Syrian Rebel Video Appears to Show 20 Executed Soldiers
by VOA News September 10, 2012
Syrian rebels have posted an Internet video that appears to show the bodies of 20 soldiers whom they executed in the northern city of Aleppo.
In the video published Monday, the bodies of men dressed in military fatigues can be seen lined up on a pavement with their heads bloodied. The men were blindfolded and handcuffed. Rebels also can be heard calling the dead men "dogs." The British-based Syrian Observatory for Human Rights said the incident happened within the past few days.
U.N. officials have accused both Syrian government and rebel forces of committing atrocities in the country's civil war. Speaking in Geneva Monday, U.N. High Commissioner for Human Rights Navi Pillay urged the U.N. Security Council to refer Syria to the International Criminal Court, to ensure that all perpetrators of rights violations do not escape justice.
Also in Geneva, U.N. Secretary-General Ban Ki-moon rebuked the Security Council for failing to take a unified approach to ending the Syrian crisis. He said he is "deeply troubled by the aerial bombardments of civilians by government forces" in Syria, and he expressed concern at increasing sectarian tensions and the deteriorating humanitarian situation.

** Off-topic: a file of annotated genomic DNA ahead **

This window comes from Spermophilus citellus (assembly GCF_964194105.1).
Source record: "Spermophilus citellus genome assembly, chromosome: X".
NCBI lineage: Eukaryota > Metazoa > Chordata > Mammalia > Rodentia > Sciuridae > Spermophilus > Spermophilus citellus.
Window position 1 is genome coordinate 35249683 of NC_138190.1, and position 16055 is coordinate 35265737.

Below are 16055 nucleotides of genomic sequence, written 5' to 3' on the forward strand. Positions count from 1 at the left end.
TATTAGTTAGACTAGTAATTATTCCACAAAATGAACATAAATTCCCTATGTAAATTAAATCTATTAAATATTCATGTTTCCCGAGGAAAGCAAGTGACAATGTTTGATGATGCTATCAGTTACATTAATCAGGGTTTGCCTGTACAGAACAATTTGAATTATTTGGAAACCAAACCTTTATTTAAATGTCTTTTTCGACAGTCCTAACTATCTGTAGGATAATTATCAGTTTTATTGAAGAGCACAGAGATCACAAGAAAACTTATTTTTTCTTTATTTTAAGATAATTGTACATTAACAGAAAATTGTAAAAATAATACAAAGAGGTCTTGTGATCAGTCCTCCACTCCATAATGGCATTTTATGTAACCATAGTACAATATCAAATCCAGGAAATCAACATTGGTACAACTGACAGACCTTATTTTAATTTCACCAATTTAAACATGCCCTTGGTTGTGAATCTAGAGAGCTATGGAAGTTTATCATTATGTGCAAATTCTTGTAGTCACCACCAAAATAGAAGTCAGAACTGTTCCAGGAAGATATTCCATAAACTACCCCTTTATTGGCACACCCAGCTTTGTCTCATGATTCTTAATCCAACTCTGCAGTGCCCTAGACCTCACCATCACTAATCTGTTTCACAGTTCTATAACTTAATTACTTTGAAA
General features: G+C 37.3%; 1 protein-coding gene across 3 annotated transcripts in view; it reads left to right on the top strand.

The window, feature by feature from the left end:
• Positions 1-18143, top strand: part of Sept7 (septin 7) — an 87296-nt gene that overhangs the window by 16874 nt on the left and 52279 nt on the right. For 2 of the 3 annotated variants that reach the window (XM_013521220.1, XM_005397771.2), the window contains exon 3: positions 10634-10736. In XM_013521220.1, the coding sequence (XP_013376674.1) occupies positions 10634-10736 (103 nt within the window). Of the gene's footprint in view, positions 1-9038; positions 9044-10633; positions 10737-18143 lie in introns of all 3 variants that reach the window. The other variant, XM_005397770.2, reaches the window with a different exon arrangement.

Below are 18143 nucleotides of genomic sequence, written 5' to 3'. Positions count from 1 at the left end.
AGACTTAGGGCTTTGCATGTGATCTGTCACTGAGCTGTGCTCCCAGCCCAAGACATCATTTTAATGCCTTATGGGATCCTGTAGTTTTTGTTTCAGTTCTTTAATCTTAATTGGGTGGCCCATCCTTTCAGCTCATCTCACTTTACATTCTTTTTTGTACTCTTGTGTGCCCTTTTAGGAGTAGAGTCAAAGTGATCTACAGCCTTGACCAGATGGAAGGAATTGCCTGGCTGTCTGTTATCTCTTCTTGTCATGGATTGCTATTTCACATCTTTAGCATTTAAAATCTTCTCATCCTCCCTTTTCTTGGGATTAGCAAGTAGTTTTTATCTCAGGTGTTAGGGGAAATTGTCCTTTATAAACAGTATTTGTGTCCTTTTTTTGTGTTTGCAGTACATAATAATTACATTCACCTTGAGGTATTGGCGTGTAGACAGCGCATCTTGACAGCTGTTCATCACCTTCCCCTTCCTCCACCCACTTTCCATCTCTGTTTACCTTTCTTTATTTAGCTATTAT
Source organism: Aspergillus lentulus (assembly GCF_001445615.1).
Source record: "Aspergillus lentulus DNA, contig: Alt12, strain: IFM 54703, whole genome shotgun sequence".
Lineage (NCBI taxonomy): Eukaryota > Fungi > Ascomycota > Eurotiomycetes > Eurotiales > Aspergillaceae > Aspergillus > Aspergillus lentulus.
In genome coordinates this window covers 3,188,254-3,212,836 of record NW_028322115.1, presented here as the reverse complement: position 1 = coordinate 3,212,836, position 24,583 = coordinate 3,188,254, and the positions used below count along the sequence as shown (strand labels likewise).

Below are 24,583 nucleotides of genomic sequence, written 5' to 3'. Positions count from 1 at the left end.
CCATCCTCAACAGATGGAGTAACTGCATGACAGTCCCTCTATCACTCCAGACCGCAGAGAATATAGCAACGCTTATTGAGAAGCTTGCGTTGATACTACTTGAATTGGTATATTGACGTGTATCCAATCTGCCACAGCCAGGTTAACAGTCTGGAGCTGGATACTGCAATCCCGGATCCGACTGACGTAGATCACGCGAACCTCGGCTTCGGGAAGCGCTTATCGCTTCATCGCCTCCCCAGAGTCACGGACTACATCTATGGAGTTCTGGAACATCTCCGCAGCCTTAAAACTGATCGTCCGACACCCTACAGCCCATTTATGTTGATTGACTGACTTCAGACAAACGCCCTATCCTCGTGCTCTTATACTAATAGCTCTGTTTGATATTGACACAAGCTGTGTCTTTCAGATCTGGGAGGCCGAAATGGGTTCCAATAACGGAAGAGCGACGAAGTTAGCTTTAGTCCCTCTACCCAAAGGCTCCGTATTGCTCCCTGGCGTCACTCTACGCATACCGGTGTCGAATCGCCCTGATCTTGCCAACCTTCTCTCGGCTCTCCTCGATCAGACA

Ban urged nations and Syrians to support the diplomatic efforts of the new U.N.-Arab League envoy for the Syrian crisis, Lakhdar Brahimi. The envoy met with Egyptian and Arab League officials in Cairo on Monday.
Brahimi said his mission is "very difficult," but he promised he will give whatever assistance he can to the Syrian people. Asked if he would meet Syrian President Bashar al-Assad, Brahimi said: "I hope to, but I don't know."
In another development, one of the most prominent defectors from the Syrian government said he opposes foreign intervention in Syria. In an interview broadcast Monday on French television network BFM, former general Manaf Tlass said he believes Syrian rebels can topple the Assad government with the help of foreign supplies rather than direct intervention.
Tlas has been in exile in France since his defection in July. Some Syrian opposition figures remain suspicious of him because of his long service to Assad.
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